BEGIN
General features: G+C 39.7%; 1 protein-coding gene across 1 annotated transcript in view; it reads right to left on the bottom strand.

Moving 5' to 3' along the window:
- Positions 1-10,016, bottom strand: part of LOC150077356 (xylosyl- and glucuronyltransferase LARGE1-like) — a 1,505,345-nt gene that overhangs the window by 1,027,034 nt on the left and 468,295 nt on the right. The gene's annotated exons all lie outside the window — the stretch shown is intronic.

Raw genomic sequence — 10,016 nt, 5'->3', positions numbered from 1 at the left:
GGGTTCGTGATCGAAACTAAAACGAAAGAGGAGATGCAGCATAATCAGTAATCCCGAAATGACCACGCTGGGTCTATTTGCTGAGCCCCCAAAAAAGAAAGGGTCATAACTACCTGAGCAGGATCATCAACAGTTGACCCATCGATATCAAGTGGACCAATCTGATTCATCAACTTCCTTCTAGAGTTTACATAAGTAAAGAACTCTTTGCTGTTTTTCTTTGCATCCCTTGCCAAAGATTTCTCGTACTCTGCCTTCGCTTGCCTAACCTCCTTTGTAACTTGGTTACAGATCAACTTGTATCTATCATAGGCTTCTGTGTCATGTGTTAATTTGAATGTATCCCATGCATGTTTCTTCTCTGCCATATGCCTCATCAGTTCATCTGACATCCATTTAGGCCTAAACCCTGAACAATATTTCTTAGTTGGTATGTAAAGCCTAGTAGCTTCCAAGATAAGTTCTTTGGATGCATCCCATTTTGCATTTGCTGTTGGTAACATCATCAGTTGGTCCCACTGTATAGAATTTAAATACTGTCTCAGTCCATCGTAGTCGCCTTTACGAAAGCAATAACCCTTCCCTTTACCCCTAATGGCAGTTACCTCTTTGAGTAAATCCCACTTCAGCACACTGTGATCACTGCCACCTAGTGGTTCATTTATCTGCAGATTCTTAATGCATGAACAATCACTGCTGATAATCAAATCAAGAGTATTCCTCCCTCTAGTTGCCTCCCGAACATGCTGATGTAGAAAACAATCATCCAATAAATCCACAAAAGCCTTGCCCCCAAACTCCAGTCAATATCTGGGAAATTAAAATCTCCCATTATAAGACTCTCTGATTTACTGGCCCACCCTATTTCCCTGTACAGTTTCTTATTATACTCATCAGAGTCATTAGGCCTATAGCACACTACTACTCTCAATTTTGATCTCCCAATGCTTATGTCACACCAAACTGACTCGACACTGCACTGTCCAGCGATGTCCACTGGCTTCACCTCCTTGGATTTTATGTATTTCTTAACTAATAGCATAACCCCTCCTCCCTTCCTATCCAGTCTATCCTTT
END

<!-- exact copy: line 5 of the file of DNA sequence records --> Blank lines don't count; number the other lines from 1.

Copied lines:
GGGTTCGTGATCGAAACTAAAACGAAAGAGGAGATGCAGCATAATCAGTAATCCCGAAATGACCACGCTGGGTCTATTTGCTGAGCCCCCAAAAAAGAAAGGGTCATAACTACCTGAGCAGGATCATCAACAGTTGACCCATCGATATCAAGTGGACCAATCTGATTCATCAACTTCCTTCTAGAGTTTACATAAGTAAAGAACTCTTTGCTGTTTTTCTTTGCATCCCTTGCCAAAGATTTCTCGTACTCTGCCTTCGCTTGCCTAACCTCCTTTGTAACTTGGTTACAGATCAACTTGTATCTATCATAGGCTTCTGTGTCATGTGTTAATTTGAATGTATCCCATGCATGTTTCTTCTCTGCCATATGCCTCATCAGTTCATCTGACATCCATTTAGGCCTAAACCCTGAACAATATTTCTTAGTTGGTATGTAAAGCCTAGTAGCTTCCAAGATAAGTTCTTTGGATGCATCCCATTTTGCATTTGCTGTTGGTAACATCATCAGTTGGTCCCACTGTATAGAATTTAAATACTGTCTCAGTCCATCGTAGTCGCCTTTACGAAAGCAATAACCCTTCCCTTTACCCCTAATGGCAGTTACCTCTTTGAGTAAATCCCACTTCAGCACACTGTGATCACTGCCACCTAGTGGTTCATTTATCTGCAGATTCTTAATGCATGAACAATCACTGCTGATAATCAAATCAAGAGTATTCCTCCCTCTAGTTGCCTCCCGAACATGCTGATGTAGAAAACAATCATCCAATAAATCCACAAAAGCCTTGCCCCCAAACTCCAGTCAATATCTGGGAAATTAAAATCTCCCATTATAAGACTCTCTGATTTACTGGCCCACCCTATTTCCCTGTACAGTTTCTTATTATACTCATCAGAGTCATTAGGCCTATAGCACACTACTACTCTCAATTTTGATCTCCCAATGCTTATGTCACACCAAACTGACTCGACACTGCACTGTCCAGCGATGTCCACTGGCTTCACCTCCTTGGATTTTATGTATTTCTTAACTAATAGCATAACCCCTCCTCCCTTCCTATCCAGTCTATCCTTT